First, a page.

Additionally, I would urge Russia to continue nuclear talks with the U.S. with the aim of reducing both arsenals tenfold, provided that China agrees to do the same; 150 American nuclear weapons are returned from the Netherlands, Belgium, Germany and Italy; the U.K., France, Turkey, Pakistan, and India agree to cut their arsenals in half; and Israel agrees to publicly acknowledge its possession of nuclear weapons and to cut its arsenal by at least half.
I would urge people and governments at all levels to strive for a civil society based on the notions of informed and voluntary association, the right to bear arms, the freedom of travel, and corpus delicti.
Taking this stance in regards to our foreign policy towards Latin America, I would vote to oppose expenditures for purposes of enforcing our unconstitutional federal drug laws, aiding foreign governments to enforce similar policies within their own territories, and especially drugs-for-weapons and destabilization operations across the U.S.-Mexico border.
I would vote to end the treatment of Latin America as a protectorate of the United States. This policy – especially in the last half-century – has caused much of Latin America to fall prey to a rash of our Middle-Eastern-style coups and coup attempts, destabilization operations, wars against drug trafficking, and inhibitions of trade.
A diplomatically open, non-interventionist foreign policy towards Latin America should prohibit the use of American force to prevent the nationalization of oil industry by a foreign sovereign government, unless it presents a direct or immediate threat to the U.S.. As such, I would urge the president to meet with the leaders Venezuela.
I would also urge the president to meet with the leaders of Cuba, and vote to support significant military disengagement from Cuba, Central America, Columbia, Ecuador, and Uruguay.
Thus far, Western policy towards Africa has done little other than perpetuate a centuries-old economic colonialism by saddling the continent with debt. I would vote that the U.S. cease assisting Western European nations to continue military and financial destabilization operations in Africa.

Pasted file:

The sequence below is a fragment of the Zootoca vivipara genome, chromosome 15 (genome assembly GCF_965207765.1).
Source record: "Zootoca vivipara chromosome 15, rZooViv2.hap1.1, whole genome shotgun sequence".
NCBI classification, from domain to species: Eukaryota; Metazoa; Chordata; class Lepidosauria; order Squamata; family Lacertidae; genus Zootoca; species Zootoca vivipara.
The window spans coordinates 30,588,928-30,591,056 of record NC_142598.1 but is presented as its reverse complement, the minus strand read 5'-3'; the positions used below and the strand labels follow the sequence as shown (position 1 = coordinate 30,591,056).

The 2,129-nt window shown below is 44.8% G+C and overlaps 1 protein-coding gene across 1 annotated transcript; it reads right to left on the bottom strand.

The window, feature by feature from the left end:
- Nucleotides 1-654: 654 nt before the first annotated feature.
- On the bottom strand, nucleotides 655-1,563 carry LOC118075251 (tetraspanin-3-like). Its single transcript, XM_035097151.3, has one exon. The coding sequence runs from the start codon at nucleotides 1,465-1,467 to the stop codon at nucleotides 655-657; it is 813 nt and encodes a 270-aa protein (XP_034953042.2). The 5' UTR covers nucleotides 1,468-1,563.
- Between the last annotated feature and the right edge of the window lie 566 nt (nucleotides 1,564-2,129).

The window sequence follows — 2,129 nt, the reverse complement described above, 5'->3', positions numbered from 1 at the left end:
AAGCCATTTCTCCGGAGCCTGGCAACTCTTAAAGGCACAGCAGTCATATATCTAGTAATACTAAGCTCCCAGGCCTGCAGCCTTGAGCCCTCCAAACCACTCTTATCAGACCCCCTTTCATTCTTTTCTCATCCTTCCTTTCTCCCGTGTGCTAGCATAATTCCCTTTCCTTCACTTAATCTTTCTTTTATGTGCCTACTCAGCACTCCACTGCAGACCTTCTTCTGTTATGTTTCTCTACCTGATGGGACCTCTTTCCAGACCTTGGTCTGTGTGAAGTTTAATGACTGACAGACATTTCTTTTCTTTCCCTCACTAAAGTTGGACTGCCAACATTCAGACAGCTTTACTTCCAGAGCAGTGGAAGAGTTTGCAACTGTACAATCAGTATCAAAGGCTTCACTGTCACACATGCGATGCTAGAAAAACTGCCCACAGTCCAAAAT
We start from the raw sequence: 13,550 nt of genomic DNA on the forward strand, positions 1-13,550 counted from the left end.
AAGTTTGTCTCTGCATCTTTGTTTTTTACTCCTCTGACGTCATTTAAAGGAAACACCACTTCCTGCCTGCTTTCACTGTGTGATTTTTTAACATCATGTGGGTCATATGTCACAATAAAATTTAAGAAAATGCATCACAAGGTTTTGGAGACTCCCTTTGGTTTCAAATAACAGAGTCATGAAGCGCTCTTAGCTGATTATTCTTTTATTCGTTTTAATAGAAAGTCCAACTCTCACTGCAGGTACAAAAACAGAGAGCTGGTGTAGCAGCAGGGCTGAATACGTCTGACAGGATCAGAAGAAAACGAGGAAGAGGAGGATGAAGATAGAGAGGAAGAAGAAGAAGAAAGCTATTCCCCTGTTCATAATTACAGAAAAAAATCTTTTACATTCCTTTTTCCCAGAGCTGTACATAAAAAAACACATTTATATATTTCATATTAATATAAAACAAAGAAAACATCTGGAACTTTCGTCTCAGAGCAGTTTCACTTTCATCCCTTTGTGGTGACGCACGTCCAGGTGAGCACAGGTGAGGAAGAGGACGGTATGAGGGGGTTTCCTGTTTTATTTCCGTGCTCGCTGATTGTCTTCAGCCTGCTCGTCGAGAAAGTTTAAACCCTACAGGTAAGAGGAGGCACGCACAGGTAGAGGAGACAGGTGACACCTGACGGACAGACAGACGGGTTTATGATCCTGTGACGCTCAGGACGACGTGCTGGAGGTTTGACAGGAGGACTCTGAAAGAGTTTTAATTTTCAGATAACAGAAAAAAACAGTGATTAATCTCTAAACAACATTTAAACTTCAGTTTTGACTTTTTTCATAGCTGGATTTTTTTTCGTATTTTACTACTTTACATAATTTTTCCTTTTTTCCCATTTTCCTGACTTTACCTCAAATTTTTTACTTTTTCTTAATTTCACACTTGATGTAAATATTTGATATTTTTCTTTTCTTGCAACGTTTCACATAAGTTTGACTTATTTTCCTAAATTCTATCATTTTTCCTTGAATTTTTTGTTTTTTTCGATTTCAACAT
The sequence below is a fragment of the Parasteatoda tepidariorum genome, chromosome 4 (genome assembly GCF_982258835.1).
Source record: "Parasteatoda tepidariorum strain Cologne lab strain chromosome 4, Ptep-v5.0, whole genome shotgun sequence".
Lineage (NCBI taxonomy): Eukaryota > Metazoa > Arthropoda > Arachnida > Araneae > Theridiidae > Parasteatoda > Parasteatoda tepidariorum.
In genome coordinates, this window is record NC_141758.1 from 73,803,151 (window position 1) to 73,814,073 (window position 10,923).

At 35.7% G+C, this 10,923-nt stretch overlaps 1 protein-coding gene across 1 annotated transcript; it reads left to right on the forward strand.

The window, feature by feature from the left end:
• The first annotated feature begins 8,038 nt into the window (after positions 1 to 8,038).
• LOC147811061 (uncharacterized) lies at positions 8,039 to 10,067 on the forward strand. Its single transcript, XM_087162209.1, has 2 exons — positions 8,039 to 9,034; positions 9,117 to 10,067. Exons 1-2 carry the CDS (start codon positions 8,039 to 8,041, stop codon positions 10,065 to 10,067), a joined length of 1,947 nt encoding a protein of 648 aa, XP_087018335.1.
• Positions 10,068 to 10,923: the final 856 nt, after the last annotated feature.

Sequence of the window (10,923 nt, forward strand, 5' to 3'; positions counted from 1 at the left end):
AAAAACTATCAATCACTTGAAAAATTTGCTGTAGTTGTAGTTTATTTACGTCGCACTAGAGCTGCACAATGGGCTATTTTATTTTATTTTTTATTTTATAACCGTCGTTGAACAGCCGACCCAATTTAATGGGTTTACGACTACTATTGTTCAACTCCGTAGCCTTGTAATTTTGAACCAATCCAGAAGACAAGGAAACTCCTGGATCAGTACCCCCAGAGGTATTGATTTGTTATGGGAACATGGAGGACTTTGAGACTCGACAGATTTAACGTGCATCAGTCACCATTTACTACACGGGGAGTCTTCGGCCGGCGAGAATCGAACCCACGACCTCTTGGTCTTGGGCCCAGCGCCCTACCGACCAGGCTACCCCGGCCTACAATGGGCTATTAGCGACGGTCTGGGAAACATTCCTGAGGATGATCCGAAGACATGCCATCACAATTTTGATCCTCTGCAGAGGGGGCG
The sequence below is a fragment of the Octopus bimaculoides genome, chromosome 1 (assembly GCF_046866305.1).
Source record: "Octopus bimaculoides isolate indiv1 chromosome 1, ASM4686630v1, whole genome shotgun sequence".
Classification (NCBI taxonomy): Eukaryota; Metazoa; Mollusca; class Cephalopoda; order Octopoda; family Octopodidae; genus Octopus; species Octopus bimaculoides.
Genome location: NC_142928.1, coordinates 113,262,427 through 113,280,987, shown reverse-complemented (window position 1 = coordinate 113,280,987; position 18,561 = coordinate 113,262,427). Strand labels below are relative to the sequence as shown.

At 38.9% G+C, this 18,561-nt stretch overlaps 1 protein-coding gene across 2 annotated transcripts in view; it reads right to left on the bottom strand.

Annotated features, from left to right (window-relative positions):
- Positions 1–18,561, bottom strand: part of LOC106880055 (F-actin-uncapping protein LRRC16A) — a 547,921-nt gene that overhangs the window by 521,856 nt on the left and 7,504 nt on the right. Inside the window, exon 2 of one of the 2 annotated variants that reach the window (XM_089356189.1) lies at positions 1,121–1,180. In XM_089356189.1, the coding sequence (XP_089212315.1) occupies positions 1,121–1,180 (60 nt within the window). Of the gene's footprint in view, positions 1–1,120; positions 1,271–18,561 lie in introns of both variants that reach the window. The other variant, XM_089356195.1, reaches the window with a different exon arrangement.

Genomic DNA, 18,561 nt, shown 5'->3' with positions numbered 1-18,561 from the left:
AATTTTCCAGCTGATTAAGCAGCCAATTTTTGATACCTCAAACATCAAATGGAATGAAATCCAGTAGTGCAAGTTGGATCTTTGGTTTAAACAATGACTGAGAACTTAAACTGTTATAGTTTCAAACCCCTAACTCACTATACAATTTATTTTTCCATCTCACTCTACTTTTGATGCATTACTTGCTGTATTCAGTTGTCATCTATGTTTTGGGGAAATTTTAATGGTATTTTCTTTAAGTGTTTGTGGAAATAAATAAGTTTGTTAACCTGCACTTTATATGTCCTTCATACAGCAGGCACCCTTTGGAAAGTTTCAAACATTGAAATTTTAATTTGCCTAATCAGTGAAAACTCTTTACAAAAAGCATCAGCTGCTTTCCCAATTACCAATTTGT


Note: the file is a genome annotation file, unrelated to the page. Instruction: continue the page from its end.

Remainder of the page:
I would also vote to oppose the disbursement of all federal funds to African nations, to international governmental and financial agencies to which African nations belong, and to charity organizations which donate to Africa; while advocating for the fair and unhindered competition of governmental and non-governmental actors to provide development and relief for the people of Africa.
Additionally, I would vote to remove all U.S. military infrastructure, resources, and personnel from Africa – especially from the nations of Liberia, Mauritania, Djibouti, Kenya, Uganda, and Botswana – and to oppose the expenditure of federal funds towards the use of government force against agencies of the Chinese civil economy based in Africa.
South and East Asia
I would urge China to participate in talks to reduce its nuclear arsenal tenfold – and Pakistan and India to cut their arsenals in half – provided that the U.S. and Russia agree to cut their arsenals tenfold; 150 American nuclear weapons are returned from Western Europe; the U.K., France, and Turkey agree to cut their arsenals by half; and Israel agrees to publicly acknowledge its possession of nuclear weapons and to cut its arsenal by at least half.
I would vote to return all U.S. military infrastructure, resources, and personnel from – as well as to prevent future military coordination with – the nations of Asia and Oceania, especially Japan, South Korea, the Philippines, Taiwan, Thailand, Australia, and New Zealand.
I would urge the governments of China and North Korea to implement rounds of decentralization of decision-making authority over matters of labor and capital. I would also urge Japan to lower its corporate income taxes in order to stimulate domestic capital investment.
Additionally, I would vote to oppose the disbursement of federal funds to Asian and Oceanic nations, to international governmental and financial agencies to which they belong, and to charity organizations which donate to them; while urging all non-federal American governments and non-governmental agencies to compete to provide relief and development to South and East Asia and Oceania.